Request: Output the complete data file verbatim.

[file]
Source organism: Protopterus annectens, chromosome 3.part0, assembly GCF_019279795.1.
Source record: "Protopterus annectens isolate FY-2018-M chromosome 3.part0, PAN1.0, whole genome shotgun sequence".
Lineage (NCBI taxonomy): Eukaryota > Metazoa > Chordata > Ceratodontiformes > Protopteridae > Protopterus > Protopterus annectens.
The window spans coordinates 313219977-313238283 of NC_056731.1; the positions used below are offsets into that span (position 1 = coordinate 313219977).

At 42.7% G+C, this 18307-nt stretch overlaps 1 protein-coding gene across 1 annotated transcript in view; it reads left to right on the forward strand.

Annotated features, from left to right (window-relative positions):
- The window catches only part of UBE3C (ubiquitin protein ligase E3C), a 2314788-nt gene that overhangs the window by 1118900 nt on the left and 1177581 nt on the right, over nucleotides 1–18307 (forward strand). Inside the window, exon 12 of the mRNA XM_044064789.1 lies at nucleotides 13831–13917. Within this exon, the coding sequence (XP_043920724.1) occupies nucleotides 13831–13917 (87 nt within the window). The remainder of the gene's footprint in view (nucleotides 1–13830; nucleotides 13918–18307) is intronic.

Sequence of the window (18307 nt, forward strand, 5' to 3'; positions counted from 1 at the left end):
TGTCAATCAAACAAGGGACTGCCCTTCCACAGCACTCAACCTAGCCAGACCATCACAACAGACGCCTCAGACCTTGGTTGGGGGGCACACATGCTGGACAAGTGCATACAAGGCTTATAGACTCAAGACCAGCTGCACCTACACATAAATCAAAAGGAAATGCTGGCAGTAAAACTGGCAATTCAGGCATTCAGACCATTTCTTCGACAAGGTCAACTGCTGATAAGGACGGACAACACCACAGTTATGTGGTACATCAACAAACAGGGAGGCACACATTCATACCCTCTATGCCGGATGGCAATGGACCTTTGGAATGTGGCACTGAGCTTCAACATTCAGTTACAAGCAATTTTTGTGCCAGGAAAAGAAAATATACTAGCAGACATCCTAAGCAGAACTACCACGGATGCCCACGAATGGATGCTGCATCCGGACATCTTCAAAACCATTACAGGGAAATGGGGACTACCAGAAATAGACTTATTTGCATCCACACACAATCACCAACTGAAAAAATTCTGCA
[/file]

Source organism: Protopterus annectens, chromosome 3.part0, assembly GCF_019279795.1.
Source record: "Protopterus annectens isolate FY-2018-M chromosome 3.part0, PAN1.0, whole genome shotgun sequence".
Lineage (NCBI taxonomy): Eukaryota > Metazoa > Chordata > Ceratodontiformes > Protopteridae > Protopterus > Protopterus annectens.
The window spans coordinates 313219977-313238283 of NC_056731.1; the positions used below are offsets into that span (position 1 = coordinate 313219977).

At 42.7% G+C, this 18307-nt stretch overlaps 1 protein-coding gene across 1 annotated transcript in view; it reads left to right on the forward strand.

Annotated features, from left to right (window-relative positions):
- The window catches only part of UBE3C (ubiquitin protein ligase E3C), a 2314788-nt gene that overhangs the window by 1118900 nt on the left and 1177581 nt on the right, over nucleotides 1–18307 (forward strand). Inside the window, exon 12 of the mRNA XM_044064789.1 lies at nucleotides 13831–13917. Within this exon, the coding sequence (XP_043920724.1) occupies nucleotides 13831–13917 (87 nt within the window). The remainder of the gene's footprint in view (nucleotides 1–13830; nucleotides 13918–18307) is intronic.

Sequence of the window (18307 nt, forward strand, 5' to 3'; positions counted from 1 at the left end):
TGTCAATCAAACAAGGGACTGCCCTTCCACAGCACTCAACCTAGCCAGACCATCACAACAGACGCCTCAGACCTTGGTTGGGGGGCACACATGCTGGACAAGTGCATACAAGGCTTATAGACTCAAGACCAGCTGCACCTACACATAAATCAAAAGGAAATGCTGGCAGTAAAACTGGCAATTCAGGCATTCAGACCATTTCTTCGACAAGGTCAACTGCTGATAAGGACGGACAACACCACAGTTATGTGGTACATCAACAAACAGGGAGGCACACATTCATACCCTCTATGCCGGATGGCAATGGACCTTTGGAATGTGGCACTGAGCTTCAACATTCAGTTACAAGCAATTTTTGTGCCAGGAAAAGAAAATATACTAGCAGACATCCTAAGCAGAACTACCACGGATGCCCACGAATGGATGCTGCATCCGGACATCTTCAAAACCATTACAGGGAAATGGGGACTACCAGAAATAGACTTATTTGCATCCACACACAATCACCAACTGAAAAAATTCTGCA